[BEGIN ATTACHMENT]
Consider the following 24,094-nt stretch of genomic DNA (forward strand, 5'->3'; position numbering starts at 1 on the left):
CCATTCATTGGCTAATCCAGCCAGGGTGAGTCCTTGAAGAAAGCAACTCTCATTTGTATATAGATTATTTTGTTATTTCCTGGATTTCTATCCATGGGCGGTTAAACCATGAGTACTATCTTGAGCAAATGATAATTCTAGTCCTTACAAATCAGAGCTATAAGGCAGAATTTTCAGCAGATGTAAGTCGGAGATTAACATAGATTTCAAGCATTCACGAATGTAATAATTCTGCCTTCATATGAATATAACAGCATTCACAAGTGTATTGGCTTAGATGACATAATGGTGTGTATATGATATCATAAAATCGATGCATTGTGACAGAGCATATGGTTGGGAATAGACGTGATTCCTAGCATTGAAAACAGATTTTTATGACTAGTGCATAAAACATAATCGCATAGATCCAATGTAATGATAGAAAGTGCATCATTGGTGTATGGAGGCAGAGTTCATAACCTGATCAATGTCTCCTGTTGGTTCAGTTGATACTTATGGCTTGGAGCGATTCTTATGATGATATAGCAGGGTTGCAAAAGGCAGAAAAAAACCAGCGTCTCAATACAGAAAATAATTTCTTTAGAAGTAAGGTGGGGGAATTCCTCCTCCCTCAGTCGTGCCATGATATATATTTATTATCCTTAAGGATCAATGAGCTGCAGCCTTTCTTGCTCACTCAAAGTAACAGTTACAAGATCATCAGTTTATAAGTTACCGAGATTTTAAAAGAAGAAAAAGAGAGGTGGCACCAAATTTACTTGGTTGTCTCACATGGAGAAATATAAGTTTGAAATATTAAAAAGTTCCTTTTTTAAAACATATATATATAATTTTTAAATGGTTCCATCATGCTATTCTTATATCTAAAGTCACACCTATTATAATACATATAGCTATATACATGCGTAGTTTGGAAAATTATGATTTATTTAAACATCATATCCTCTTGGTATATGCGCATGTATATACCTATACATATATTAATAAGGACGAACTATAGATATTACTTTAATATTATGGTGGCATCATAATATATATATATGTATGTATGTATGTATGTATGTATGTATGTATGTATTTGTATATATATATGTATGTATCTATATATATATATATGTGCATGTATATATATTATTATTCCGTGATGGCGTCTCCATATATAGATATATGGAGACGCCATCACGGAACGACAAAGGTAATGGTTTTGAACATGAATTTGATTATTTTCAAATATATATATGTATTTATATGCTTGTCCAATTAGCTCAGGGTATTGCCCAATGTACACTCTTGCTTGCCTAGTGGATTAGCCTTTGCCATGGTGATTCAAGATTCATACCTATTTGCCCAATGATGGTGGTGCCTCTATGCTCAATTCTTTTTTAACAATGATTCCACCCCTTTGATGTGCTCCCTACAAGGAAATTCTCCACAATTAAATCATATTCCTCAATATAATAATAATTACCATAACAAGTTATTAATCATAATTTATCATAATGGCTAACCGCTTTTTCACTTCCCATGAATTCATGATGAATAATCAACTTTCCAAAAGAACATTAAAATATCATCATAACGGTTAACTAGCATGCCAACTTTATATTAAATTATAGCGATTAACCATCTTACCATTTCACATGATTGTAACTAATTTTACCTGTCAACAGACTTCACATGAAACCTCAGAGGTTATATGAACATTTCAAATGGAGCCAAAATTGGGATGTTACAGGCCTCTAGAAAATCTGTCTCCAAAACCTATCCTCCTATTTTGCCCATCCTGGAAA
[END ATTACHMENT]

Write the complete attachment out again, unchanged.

Consider the following 24,094-nt stretch of genomic DNA (forward strand, 5'->3'; position numbering starts at 1 on the left):
CCATTCATTGGCTAATCCAGCCAGGGTGAGTCCTTGAAGAAAGCAACTCTCATTTGTATATAGATTATTTTGTTATTTCCTGGATTTCTATCCATGGGCGGTTAAACCATGAGTACTATCTTGAGCAAATGATAATTCTAGTCCTTACAAATCAGAGCTATAAGGCAGAATTTTCAGCAGATGTAAGTCGGAGATTAACATAGATTTCAAGCATTCACGAATGTAATAATTCTGCCTTCATATGAATATAACAGCATTCACAAGTGTATTGGCTTAGATGACATAATGGTGTGTATATGATATCATAAAATCGATGCATTGTGACAGAGCATATGGTTGGGAATAGACGTGATTCCTAGCATTGAAAACAGATTTTTATGACTAGTGCATAAAACATAATCGCATAGATCCAATGTAATGATAGAAAGTGCATCATTGGTGTATGGAGGCAGAGTTCATAACCTGATCAATGTCTCCTGTTGGTTCAGTTGATACTTATGGCTTGGAGCGATTCTTATGATGATATAGCAGGGTTGCAAAAGGCAGAAAAAAACCAGCGTCTCAATACAGAAAATAATTTCTTTAGAAGTAAGGTGGGGGAATTCCTCCTCCCTCAGTCGTGCCATGATATATATTTATTATCCTTAAGGATCAATGAGCTGCAGCCTTTCTTGCTCACTCAAAGTAACAGTTACAAGATCATCAGTTTATAAGTTACCGAGATTTTAAAAGAAGAAAAAGAGAGGTGGCACCAAATTTACTTGGTTGTCTCACATGGAGAAATATAAGTTTGAAATATTAAAAAGTTCCTTTTTTAAAACATATATATATAATTTTTAAATGGTTCCATCATGCTATTCTTATATCTAAAGTCACACCTATTATAATACATATAGCTATATACATGCGTAGTTTGGAAAATTATGATTTATTTAAACATCATATCCTCTTGGTATATGCGCATGTATATACCTATACATATATTAATAAGGACGAACTATAGATATTACTTTAATATTATGGTGGCATCATAATATATATATATGTATGTATGTATGTATGTATGTATGTATGTATGTATTTGTATATATATATGTATGTATCTATATATATATATATGTGCATGTATATATATTATTATTCCGTGATGGCGTCTCCATATATAGATATATGGAGACGCCATCACGGAACGACAAAGGTAATGGTTTTGAACATGAATTTGATTATTTTCAAATATATATATGTATTTATATGCTTGTCCAATTAGCTCAGGGTATTGCCCAATGTACACTCTTGCTTGCCTAGTGGATTAGCCTTTGCCATGGTGATTCAAGATTCATACCTATTTGCCCAATGATGGTGGTGCCTCTATGCTCAATTCTTTTTTAACAATGATTCCACCCCTTTGATGTGCTCCCTACAAGGAAATTCTCCACAATTAAATCATATTCCTCAATATAATAATAATTACCATAACAAGTTATTAATCATAATTTATCATAATGGCTAACCGCTTTTTCACTTCCCATGAATTCATGATGAATAATCAACTTTCCAAAAGAACATTAAAATATCATCATAACGGTTAACTAGCATGCCAACTTTATATTAAATTATAGCGATTAACCATCTTACCATTTCACATGATTGTAACTAATTTTACCTGTCAACAGACTTCACATGAAACCTCAGAGGTTATATGAACATTTCAAATGGAGCCAAAATTGGGATGTTACAGGCCTCTAGAAAATCTGTCTCCAAAACCTATCCTCCTATTTTGCCCATCCTGGAAA